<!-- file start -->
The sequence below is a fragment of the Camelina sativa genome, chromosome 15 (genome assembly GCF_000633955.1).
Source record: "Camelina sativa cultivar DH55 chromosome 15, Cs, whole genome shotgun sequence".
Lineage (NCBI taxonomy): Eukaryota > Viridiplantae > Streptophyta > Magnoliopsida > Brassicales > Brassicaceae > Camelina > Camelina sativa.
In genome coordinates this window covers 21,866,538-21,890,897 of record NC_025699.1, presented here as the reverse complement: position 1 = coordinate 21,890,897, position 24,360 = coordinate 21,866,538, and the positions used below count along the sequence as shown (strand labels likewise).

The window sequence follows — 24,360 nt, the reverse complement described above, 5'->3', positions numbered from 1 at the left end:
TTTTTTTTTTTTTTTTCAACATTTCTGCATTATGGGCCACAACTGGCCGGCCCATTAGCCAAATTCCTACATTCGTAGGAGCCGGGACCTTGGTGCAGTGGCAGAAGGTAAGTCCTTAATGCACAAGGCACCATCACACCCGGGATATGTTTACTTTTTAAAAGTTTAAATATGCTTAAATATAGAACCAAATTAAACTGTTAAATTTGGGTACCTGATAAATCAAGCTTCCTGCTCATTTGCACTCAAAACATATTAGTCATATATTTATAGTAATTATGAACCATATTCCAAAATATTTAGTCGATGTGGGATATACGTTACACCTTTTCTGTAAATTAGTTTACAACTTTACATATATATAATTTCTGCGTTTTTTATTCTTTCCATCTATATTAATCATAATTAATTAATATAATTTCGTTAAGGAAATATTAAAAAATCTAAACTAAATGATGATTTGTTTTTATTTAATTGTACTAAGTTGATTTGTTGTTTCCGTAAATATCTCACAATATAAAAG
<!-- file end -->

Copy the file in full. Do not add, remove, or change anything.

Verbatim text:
The sequence below is a fragment of the Camelina sativa genome, chromosome 15 (genome assembly GCF_000633955.1).
Source record: "Camelina sativa cultivar DH55 chromosome 15, Cs, whole genome shotgun sequence".
Lineage (NCBI taxonomy): Eukaryota > Viridiplantae > Streptophyta > Magnoliopsida > Brassicales > Brassicaceae > Camelina > Camelina sativa.
In genome coordinates this window covers 21,866,538-21,890,897 of record NC_025699.1, presented here as the reverse complement: position 1 = coordinate 21,890,897, position 24,360 = coordinate 21,866,538, and the positions used below count along the sequence as shown (strand labels likewise).

The window sequence follows — 24,360 nt, the reverse complement described above, 5'->3', positions numbered from 1 at the left end:
TTTTTTTTTTTTTTTTCAACATTTCTGCATTATGGGCCACAACTGGCCGGCCCATTAGCCAAATTCCTACATTCGTAGGAGCCGGGACCTTGGTGCAGTGGCAGAAGGTAAGTCCTTAATGCACAAGGCACCATCACACCCGGGATATGTTTACTTTTTAAAAGTTTAAATATGCTTAAATATAGAACCAAATTAAACTGTTAAATTTGGGTACCTGATAAATCAAGCTTCCTGCTCATTTGCACTCAAAACATATTAGTCATATATTTATAGTAATTATGAACCATATTCCAAAATATTTAGTCGATGTGGGATATACGTTACACCTTTTCTGTAAATTAGTTTACAACTTTACATATATATAATTTCTGCGTTTTTTATTCTTTCCATCTATATTAATCATAATTAATTAATATAATTTCGTTAAGGAAATATTAAAAAATCTAAACTAAATGATGATTTGTTTTTATTTAATTGTACTAAGTTGATTTGTTGTTTCCGTAAATATCTCACAATATAAAAG